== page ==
Rules set for the reopening of the catering service in Georgia | Business

ATLANTA – Restaurants across Georgia will be allowed to reopen food courts starting Monday, more than three weeks after Gov. Brian Kemp imposed a shelter-in-place order shutting them down.

But restoration operations will be far from normal, thanks to 39 restrictions listed in a Kemp executive order issued Thursday aimed at deterring the spread of COVID-19.

Many of the restrictions are similar to those the state applies to close contact businesses like barbershops and hair salons, which were allowed to reopen on Friday for the first time since April 3.

All restaurant employees should wear masks at all times, and workers with signs of illness such as fever, cough, or shortness of breath should be screened and evaluated. Employees who become ill at work or show signs of illness should be sent home.

Restaurant owners will be required to modify their floor plans to ensure at least six feet of separation between tables and use physical barriers for booth seating where possible. Groups at tables should be limited to no more than six, and seating by reservation only or by call in advance should be practiced where possible.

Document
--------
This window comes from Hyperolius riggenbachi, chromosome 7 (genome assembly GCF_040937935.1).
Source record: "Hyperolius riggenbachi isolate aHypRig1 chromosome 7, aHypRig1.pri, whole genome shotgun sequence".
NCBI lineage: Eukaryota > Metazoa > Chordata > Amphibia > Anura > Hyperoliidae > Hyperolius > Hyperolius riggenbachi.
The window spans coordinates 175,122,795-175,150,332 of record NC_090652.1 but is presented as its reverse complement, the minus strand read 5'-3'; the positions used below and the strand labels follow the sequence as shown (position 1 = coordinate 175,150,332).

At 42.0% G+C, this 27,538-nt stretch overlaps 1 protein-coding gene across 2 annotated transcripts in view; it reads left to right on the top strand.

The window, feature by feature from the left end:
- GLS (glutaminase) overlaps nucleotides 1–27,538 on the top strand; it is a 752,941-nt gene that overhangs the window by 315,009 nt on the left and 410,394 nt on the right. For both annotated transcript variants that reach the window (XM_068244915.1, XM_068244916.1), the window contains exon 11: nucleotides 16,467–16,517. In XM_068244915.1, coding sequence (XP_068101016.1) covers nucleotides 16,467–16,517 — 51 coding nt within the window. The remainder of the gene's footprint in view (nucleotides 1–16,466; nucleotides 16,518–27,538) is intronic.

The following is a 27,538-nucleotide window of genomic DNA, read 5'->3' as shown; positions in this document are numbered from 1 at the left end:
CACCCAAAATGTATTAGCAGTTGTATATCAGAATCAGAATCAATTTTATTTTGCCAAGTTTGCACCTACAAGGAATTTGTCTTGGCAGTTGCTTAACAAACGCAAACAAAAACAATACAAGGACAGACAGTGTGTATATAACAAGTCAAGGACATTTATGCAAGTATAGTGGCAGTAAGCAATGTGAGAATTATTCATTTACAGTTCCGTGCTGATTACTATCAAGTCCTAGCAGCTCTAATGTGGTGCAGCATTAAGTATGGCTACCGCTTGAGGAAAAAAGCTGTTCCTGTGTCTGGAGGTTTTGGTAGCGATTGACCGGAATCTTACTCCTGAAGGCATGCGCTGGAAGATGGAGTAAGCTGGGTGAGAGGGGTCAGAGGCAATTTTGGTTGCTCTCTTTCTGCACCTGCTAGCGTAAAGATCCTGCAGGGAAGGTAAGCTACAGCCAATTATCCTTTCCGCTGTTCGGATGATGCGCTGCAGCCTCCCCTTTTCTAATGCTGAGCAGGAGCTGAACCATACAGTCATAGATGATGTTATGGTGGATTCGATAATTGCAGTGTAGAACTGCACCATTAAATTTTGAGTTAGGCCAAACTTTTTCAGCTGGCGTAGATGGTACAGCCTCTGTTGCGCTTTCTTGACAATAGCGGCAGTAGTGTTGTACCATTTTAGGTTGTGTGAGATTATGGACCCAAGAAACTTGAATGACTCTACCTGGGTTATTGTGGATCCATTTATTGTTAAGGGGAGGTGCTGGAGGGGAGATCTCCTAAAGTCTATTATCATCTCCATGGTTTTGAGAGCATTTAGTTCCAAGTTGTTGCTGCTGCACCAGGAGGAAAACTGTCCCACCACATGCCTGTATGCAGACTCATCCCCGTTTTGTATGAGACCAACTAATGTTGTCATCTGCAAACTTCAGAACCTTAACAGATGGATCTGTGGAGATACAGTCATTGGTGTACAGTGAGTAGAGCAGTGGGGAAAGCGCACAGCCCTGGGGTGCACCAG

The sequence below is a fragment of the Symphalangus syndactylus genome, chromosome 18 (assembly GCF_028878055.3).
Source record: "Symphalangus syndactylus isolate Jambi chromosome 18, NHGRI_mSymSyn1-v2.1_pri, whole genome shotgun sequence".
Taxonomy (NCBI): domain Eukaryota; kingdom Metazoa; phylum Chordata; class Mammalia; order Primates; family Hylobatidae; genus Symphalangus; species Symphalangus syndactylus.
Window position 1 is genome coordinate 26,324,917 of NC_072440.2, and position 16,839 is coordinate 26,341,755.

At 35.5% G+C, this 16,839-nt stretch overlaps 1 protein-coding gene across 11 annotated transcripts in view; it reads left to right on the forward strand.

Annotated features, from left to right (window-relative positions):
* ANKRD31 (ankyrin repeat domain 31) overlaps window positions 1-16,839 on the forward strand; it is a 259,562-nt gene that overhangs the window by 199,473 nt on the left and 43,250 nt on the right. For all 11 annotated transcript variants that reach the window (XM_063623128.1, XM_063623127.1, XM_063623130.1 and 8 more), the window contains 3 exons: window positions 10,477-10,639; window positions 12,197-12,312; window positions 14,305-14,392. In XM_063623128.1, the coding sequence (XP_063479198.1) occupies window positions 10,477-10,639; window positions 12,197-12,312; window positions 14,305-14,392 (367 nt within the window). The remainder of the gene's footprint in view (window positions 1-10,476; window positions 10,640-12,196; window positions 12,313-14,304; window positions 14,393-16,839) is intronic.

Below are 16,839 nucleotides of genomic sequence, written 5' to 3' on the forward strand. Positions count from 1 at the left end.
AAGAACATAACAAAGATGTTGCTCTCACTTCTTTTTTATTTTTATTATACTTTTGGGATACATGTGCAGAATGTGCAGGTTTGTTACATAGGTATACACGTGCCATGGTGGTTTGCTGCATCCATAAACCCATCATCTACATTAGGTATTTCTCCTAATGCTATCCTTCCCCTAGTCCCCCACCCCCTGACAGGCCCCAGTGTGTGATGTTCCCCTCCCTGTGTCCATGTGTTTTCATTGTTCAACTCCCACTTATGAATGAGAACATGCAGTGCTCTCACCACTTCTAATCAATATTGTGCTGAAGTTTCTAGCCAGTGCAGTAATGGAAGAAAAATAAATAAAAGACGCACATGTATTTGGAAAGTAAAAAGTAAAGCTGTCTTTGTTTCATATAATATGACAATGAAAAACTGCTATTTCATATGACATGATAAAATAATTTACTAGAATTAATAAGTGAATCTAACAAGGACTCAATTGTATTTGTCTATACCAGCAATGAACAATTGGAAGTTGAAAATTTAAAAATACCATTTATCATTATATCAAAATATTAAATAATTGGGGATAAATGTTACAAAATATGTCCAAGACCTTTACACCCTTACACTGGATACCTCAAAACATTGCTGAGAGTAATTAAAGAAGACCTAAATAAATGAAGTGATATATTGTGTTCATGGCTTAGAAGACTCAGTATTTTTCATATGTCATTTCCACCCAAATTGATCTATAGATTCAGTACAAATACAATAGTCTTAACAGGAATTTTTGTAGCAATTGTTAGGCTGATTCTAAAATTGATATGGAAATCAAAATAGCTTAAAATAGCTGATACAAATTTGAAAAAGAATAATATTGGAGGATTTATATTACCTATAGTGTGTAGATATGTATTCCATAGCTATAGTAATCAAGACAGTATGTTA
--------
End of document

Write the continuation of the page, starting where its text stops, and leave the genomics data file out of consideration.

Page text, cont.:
Customers will not be allowed to congregate in waiting areas or bars. Salad bars or buffets will be banned, and self-service drinks, condiments and utensils should be eliminated.

Restaurants should be thoroughly cleaned and sanitized before reopening to restaurant patrons, with cleaning and sanitizing being maintained on a regular basis to move forward.

The decree encourages restaurants to use disposable paper menus where possible. Customers should be provided with hand sanitizer, including sanitizing stations when available.

Despite the restrictions, Kemp has drawn criticism from many quarters for reopening businesses too soon, from President Donald Trump to statewide mayors, Democratic lawmakers and public health experts.

State and local Republican leaders and some business groups have championed the move as a first step towards a more robust reopening of Georgia’s economy that will bring the growing ranks of the unemployed back to work and collecting paychecks.

Kemp’s statewide shelter-in-place order is due to expire next Thursday, unless he acts to extend it.

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